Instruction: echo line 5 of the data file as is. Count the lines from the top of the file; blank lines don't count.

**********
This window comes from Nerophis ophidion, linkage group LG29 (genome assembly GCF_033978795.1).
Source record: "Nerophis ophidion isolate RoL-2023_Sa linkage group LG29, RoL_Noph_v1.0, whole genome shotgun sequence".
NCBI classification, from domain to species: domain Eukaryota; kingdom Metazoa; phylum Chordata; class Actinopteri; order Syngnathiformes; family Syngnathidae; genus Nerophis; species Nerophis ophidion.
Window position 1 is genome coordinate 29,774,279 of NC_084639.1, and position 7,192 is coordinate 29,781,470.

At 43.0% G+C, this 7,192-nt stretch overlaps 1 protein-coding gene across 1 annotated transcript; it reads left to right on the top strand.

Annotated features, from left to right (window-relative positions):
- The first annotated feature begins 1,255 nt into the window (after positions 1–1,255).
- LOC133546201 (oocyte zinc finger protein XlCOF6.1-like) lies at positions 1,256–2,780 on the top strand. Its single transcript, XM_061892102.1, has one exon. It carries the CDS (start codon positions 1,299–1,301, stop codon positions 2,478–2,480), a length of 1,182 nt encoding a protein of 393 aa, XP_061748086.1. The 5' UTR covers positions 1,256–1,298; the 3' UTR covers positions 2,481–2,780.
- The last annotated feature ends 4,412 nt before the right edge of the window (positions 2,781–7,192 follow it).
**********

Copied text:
At 43.0% G+C, this 7,192-nt stretch overlaps 1 protein-coding gene across 1 annotated transcript; it reads left to right on the top strand.